Rapid linkage disequilibrium decay in the Lr10 gene in wild emmer wheat (Triticum dicoccoides) populations

Hanan Sela, Caroline Loutre, Beat Keller, Alan Schulman, Eviatar Nevo, Abraham Korol, Tzion Fahima

Research output: Contribution to journalArticlepeer-review


Introduction: Recombination is a key evolutionary factor enhancing diversity. However, the effect of recombination on diversity in inbreeding species is expected to be low. To estimate this effect, recombination and diversity patterns of Lr10 gene were studied in natural populations of the inbreeder species, wild emmer wheat (Triticum dicoccoides). Wild emmer wheat is the progenitor of most cultivated wheats and it harbors rich genetic resources for disease resistance. Lr10 is a leaf rust resistance gene encoding three domains: a coiled-coil, nucleotide-binding site, and leucine-rich repeat (CC-NBS-LRR). Results: Lr10 was sequenced from 58 accessions representing 12 diverse habitats in Israel. Diversity analysis revealed a high rate of synonymous and non-synonymous substitutions (dS = 0.029, dN = 0.018, respectively) in the NBS-LRR domains. Moreover, in contrast to other resistance genes, in Lr10 the CC domain was more diverse than the NBS-LRR domains (dS = 0.069 vs. 0.029, dN = 0.094 vs. 0.018) and was subjected to positive selection in some of the populations. Seventeen recombination events were detected between haplotypes, especially in the CC domain. Linkage disequilibrium (LD) analysis has shown a rapid decay from r2 = 0.5 to r2 = 0.1 within a 2-kb span. Conclusion: These results suggest that recombination is a diversifying force for the R-gene, Lr10, in the selfing species T. dicoccoides. This is the first report of a short-range LD decay in wild emmer wheat.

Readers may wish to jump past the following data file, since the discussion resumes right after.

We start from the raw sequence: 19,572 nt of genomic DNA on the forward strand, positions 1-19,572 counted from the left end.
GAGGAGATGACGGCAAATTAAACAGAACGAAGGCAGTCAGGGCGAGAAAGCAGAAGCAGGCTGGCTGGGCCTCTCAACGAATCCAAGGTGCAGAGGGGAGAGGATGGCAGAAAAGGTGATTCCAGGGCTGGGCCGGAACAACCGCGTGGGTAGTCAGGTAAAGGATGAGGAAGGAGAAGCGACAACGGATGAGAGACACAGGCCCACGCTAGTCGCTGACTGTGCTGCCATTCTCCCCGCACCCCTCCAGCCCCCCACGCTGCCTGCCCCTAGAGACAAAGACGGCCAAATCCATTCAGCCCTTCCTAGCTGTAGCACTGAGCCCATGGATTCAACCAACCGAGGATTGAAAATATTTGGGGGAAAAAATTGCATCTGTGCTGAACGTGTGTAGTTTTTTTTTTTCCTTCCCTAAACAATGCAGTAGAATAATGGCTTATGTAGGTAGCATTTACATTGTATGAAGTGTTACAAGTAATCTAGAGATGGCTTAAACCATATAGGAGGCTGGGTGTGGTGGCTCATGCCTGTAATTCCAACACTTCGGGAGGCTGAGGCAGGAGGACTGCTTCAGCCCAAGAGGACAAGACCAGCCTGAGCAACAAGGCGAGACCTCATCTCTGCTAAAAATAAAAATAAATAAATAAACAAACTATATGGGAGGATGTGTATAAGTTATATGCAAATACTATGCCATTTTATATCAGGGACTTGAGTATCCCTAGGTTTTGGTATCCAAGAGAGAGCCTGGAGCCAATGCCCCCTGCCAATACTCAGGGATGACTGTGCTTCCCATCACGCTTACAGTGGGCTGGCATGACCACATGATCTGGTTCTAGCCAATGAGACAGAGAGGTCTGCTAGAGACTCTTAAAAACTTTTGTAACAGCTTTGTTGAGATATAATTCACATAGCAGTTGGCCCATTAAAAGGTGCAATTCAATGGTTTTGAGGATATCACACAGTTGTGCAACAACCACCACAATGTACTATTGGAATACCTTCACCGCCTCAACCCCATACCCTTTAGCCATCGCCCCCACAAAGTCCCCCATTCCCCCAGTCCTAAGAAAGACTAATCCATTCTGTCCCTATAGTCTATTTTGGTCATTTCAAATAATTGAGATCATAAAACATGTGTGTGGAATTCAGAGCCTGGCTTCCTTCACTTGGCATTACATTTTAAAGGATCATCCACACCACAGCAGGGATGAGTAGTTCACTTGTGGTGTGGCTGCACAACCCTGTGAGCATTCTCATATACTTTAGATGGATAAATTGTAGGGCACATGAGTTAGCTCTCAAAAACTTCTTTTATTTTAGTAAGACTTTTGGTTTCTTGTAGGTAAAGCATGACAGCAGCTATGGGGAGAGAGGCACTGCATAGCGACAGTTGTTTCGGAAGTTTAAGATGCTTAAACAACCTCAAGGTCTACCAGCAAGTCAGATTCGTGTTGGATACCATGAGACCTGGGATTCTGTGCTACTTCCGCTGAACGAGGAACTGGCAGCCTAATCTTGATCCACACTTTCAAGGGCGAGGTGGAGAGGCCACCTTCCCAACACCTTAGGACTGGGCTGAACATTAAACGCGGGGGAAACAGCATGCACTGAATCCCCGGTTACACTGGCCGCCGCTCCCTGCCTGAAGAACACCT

Original languageEnglish
Pages (from-to)175-187
Number of pages13
JournalTheoretical And Applied Genetics
Issue number1
StatePublished - Jan 2011

Bibliographical note

Funding Information:
This work was supported by grants from the European Union’s Sixth Framework Programme (FP6) in the BioExploit project (No. CT-2005-513949). The authors acknowledge The Israel Science Foundation equipment grants #048/99, #1478/04, #1719/08. The authors wish to thank Ortal Mergi and Anne-Mari Narvanto for technical assistance.

ASJC Scopus subject areas

  • Genetics
  • Agronomy and Crop Science
  • Biotechnology


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